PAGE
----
In this paper, we present a high throughput analytical method that enables testing of large numbers of strain combinations, and analyses via a webtool for deciphering behavior in microbial social interactions (BSocial), by assessing the net interaction of the focal species with the rest of the microbial community. The use of growth rate and number of generations generated were used as measures of fitness, and MTBE degradation as the functional unit to describe the community performance. The social behavior of each strain tested is assessed in two different environments (methyl tert-butyl ether—MTBE, ethyl tert-butyl ether—ETBE) both with a same biochemical degradation pathway. Through this approach we have determined the fittest and most functional community through the mixture of socially cooperative microbes.
Materials and Methods
All chemicals purchased were of reagent grade or of the highest purity available. The fuel ether MTBE (99.9% purity) and ETBE (99% purity) were purchased from Sigma-Aldrich (Milwaukee, WI, USA), and are used in this study to measure community fitness in different xenobiotic compounds.
The growth media used in the experiments was a mineral salts medium (Purswani et al., 2011) with the following composition: KH2PO4, 0.225 g/L; K2HPO4, 0.225 g/L; (NH4)2SO4, 0.225 g/L; MgSO4·7H2O, 0.050 g/L; CaCO3, 0.005 g/L; FeCl2·4H2O, 0.005 g/L; and 1 ml of trace elements solution. Trace elements solution had the following composition: ZnSO4·7H2O, 0.1 g/L; MnCl2·4H2O, 0.03 g/L; H3BO3, 0.3 g/L; CoCl2·6H2O, 0.2 g/L; CuCl2·2H2O, 0.01 g/L; NiCl2·6H2O, 0.02 g/L; and NaMoO4·2H2O, 0.03 g/L. Moreover the medium was supplemented with 1 mL vitamin solution whose composition was: biotin 20 μg/L; folic acid 20 μg/l; pyridoxine HCL 100 μg/L; thiamine HCL 50 μg/L; riboflavin 50 μg/L; nicotinic acid 50 μg/L; dipantotenato calcium 50 μg/L; p-aminobenzoic calcium 50 μg/L; lipoicacid 50 μg/L; and cobalamin 50 μg/L.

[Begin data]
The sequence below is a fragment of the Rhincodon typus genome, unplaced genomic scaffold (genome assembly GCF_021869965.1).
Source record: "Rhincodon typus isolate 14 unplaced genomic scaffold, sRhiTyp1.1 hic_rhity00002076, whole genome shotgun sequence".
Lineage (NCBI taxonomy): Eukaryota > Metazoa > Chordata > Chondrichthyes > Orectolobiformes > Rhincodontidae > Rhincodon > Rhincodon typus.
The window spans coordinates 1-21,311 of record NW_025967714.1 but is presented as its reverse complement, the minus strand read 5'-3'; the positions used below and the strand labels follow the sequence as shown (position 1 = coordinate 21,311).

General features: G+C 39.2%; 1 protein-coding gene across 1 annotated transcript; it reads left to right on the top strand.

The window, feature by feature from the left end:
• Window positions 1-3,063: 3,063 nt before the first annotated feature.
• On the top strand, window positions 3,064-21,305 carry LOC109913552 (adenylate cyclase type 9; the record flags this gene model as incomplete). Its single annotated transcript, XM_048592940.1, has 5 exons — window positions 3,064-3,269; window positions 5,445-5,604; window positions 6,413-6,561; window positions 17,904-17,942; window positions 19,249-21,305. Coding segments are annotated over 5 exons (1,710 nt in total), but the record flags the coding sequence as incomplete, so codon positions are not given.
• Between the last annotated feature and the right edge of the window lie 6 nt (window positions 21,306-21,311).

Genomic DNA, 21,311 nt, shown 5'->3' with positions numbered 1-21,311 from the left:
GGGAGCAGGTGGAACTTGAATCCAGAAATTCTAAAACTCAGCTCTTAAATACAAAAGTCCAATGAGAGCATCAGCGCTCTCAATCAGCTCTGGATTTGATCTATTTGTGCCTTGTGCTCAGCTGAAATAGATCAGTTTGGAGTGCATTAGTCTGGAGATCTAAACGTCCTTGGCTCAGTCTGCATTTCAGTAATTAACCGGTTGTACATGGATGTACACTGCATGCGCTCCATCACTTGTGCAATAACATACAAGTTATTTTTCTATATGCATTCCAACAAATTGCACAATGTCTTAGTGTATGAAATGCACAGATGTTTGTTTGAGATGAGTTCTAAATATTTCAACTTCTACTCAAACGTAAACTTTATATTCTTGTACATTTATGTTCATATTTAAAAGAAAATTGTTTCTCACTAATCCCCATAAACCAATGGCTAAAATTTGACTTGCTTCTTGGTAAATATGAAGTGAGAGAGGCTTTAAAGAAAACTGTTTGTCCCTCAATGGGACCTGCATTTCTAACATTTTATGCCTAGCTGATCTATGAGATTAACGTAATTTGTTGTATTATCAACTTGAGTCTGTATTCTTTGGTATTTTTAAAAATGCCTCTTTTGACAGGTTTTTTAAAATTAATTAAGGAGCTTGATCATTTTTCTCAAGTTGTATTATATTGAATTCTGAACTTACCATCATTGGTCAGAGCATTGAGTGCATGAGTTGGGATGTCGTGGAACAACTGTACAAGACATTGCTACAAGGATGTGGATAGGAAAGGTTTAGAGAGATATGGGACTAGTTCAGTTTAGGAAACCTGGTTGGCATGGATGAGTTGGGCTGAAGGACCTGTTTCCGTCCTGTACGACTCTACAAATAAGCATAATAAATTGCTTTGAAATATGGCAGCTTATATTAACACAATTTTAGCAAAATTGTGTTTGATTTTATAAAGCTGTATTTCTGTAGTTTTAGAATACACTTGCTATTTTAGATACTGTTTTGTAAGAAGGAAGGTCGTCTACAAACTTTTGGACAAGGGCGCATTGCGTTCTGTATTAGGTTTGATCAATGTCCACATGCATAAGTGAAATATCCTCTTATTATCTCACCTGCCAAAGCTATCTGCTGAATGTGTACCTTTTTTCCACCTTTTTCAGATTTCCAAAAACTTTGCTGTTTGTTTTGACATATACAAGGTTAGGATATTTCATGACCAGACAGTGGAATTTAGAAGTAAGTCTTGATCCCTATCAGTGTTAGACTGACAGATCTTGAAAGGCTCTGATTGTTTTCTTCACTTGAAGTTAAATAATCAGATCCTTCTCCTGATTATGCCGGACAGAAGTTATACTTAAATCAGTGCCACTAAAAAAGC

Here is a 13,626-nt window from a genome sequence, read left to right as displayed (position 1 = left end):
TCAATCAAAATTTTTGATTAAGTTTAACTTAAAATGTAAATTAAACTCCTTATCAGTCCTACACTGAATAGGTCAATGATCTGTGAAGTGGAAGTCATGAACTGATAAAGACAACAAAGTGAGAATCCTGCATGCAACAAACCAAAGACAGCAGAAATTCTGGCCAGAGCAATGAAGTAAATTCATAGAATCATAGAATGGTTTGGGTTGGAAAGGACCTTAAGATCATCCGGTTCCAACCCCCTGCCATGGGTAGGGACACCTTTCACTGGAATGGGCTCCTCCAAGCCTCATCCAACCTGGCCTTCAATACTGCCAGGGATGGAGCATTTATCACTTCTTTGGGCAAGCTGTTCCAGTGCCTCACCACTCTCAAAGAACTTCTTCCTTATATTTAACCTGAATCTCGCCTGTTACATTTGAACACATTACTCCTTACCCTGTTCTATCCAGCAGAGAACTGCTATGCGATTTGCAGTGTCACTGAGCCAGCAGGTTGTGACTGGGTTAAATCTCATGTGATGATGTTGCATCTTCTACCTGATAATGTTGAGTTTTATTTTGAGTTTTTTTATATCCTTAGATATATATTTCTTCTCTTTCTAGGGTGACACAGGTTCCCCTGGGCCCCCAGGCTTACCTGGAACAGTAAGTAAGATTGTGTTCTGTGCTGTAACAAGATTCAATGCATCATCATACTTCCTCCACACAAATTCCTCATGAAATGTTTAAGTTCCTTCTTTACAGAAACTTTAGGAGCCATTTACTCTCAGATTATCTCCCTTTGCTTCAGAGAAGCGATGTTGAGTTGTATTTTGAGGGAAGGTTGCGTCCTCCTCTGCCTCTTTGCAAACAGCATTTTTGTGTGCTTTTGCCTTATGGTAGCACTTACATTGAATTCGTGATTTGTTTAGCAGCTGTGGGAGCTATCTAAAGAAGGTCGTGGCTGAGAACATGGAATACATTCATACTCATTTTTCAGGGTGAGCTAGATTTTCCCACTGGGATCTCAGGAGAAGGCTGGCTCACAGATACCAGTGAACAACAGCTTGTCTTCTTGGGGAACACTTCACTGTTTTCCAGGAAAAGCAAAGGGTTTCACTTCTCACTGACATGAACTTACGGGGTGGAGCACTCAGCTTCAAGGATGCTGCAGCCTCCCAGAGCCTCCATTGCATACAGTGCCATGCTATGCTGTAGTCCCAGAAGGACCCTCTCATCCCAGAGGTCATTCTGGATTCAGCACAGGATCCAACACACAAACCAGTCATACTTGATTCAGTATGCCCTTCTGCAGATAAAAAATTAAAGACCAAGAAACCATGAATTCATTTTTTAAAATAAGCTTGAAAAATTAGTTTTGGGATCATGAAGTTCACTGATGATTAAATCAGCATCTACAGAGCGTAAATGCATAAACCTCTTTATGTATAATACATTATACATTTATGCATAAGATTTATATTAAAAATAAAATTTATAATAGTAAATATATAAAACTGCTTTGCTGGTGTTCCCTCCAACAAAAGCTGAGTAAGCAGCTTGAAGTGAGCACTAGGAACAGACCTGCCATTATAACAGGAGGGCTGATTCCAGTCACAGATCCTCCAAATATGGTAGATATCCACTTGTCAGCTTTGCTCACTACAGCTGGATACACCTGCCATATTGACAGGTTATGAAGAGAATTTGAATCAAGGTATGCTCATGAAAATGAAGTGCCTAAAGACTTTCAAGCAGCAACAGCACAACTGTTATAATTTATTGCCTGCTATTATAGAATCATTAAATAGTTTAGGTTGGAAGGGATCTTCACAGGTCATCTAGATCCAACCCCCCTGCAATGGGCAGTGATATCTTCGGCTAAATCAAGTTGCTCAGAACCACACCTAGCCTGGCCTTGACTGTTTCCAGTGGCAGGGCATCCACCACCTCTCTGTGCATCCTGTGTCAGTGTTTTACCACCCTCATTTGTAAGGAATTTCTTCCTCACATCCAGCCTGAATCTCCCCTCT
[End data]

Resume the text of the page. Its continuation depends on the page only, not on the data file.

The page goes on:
Microorganisms Used in this Study
The strains used were previously isolated based on their growth, degrading and/or tolerance capacities on methyl tert-butyl ether (MTBE) under laboratory conditions, and these were: Rhodococcus ruber A5, Nocardia nova A6, R. ruber DD1, Stenotrophomonas sp. DD8, R. ruber EE6, Agrobacterium sp. MS2, and Paenibacillus etheri SH7T (Guisado et al., 2013, 2015, 2016; Purswani et al., 2014). The function, observed in our HT-Growth method as growth yield and rate in different xenobiotic compounds, will help determine which bacterial consortium is suitable as an inoculum for a biofilm-based remediating reactor.
High Throughput Growth (HT-Growth)